unsavory aspects of slavery into Northern nostrils in a terrible and vigorous way,
allowing a runaway to be caught, shackled, and shipped back to his Master without a trial
or hearing from any place, no matter how long the poor soul had lived free. A number of these arrests triggered near-riots in
So in 1852, the Free Soil party was formed and it ran John Hale for
President. He was an ardent opponent of
slavery; his campaign echoed the words of Senator Ben Wade of Ohio: There is really no Union now between the
North and the South
no two nations on earth entertain feelings of more bitter rancor
toward each other.
All this led to a walk-away election victory for Pierce.
Pierce rode in the inaugural parade in a gloom of deep sorrow. Just weeks before he and his wife had seen
Benjamin, their eleven-year-old son die violently before their eyes in a railroad
accident. Benjamin had been their only
surviving child, the light of their life. Pierces
wife, Jane, never recovered from the shock and loss.
Jane had always been painfully shy and tended toward unsociability. She had been Jane Appleton, the daughter of the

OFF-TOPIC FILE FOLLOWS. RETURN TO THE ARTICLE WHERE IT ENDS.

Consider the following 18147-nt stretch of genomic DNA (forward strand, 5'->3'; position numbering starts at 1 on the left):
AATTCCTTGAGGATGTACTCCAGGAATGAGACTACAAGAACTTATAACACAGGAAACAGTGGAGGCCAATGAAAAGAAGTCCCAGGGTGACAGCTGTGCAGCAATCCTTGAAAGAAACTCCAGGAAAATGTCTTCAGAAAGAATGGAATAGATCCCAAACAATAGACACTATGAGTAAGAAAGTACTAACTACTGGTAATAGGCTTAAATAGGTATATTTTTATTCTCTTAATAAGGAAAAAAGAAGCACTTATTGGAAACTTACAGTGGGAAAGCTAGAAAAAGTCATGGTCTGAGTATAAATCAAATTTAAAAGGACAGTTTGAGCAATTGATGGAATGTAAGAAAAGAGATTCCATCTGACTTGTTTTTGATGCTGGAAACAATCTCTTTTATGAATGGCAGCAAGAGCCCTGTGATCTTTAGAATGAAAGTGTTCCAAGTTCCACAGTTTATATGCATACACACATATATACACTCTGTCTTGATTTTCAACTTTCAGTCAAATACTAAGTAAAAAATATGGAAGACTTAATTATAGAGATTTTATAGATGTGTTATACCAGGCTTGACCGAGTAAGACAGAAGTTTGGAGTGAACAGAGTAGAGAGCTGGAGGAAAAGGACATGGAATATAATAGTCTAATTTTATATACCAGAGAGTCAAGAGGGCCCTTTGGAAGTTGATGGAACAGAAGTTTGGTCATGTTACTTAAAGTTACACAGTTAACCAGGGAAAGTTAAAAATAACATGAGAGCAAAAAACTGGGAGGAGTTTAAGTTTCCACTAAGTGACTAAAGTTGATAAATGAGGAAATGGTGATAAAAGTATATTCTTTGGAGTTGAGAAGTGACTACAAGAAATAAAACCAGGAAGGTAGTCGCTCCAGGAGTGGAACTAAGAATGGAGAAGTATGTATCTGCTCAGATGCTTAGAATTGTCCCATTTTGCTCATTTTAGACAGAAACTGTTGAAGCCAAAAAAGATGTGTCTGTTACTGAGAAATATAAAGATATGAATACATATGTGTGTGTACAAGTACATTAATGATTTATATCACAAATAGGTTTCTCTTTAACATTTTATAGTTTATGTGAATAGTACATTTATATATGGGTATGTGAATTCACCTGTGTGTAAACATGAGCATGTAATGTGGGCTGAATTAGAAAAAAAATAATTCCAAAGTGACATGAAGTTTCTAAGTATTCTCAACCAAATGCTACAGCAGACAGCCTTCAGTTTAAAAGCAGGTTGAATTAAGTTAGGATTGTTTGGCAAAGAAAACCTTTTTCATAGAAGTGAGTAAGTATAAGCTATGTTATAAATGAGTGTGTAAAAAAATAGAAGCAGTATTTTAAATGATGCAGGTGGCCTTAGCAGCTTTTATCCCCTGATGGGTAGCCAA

President of Bowdoin College (do we have her cousin here before us, the president of the
University of Redlands?). Jane hated
Washington, D.C. When Franklin was in the
Senate, having been elected only two years after they were married, she stayed back in New
Hampshire and rarely visited her husband in the Capital.
It was probably in deference to her that Franklin resigned his Senate seat
and returned to Concord shortly before his first term as Senator ended. That was ten years prior to his run for the
Presidency. During those ten years, except
for his service south of the border in the Mexican War, Pierce was content attending to
his law practice, staying out of the limelight.
Jane dutifully moved into the White House, but for two years she
remained a recluse upstairs, seeing almost no one. During
the last two years of her husbands presidency she occasionally attended a
Presidential Dinner, but she always appeared almost tormented by the experience. Jane
suffered from tuberculosis; without a doubt her poor health contributed to her being so
sullen. She died only a few years later.
Pierce took office hoping the compromise over the admission of
California to the Union had laid the sectional excitement (as he called the
slavery problem) to rest. He appointed a
diverse (as we would brand it today) cabinet made up of Northern and Southern
Democrats and a Whig. It soon became obvious,
however, that he would habitually defer to Southern concerns and interests; that he did
not view slavery as wrong, in and of itself. As
matters developed, the man he chose as Secretary of War (the post we call today, the
Secretary of Defense) would be, by the force of his personality and determination, the
strong man of the administration: Jefferson
Davis of Mississippi. Yes, Jeff Davis, who would too soon become the President of
Pierce was a classic Doughface. The term identified a Northern politician with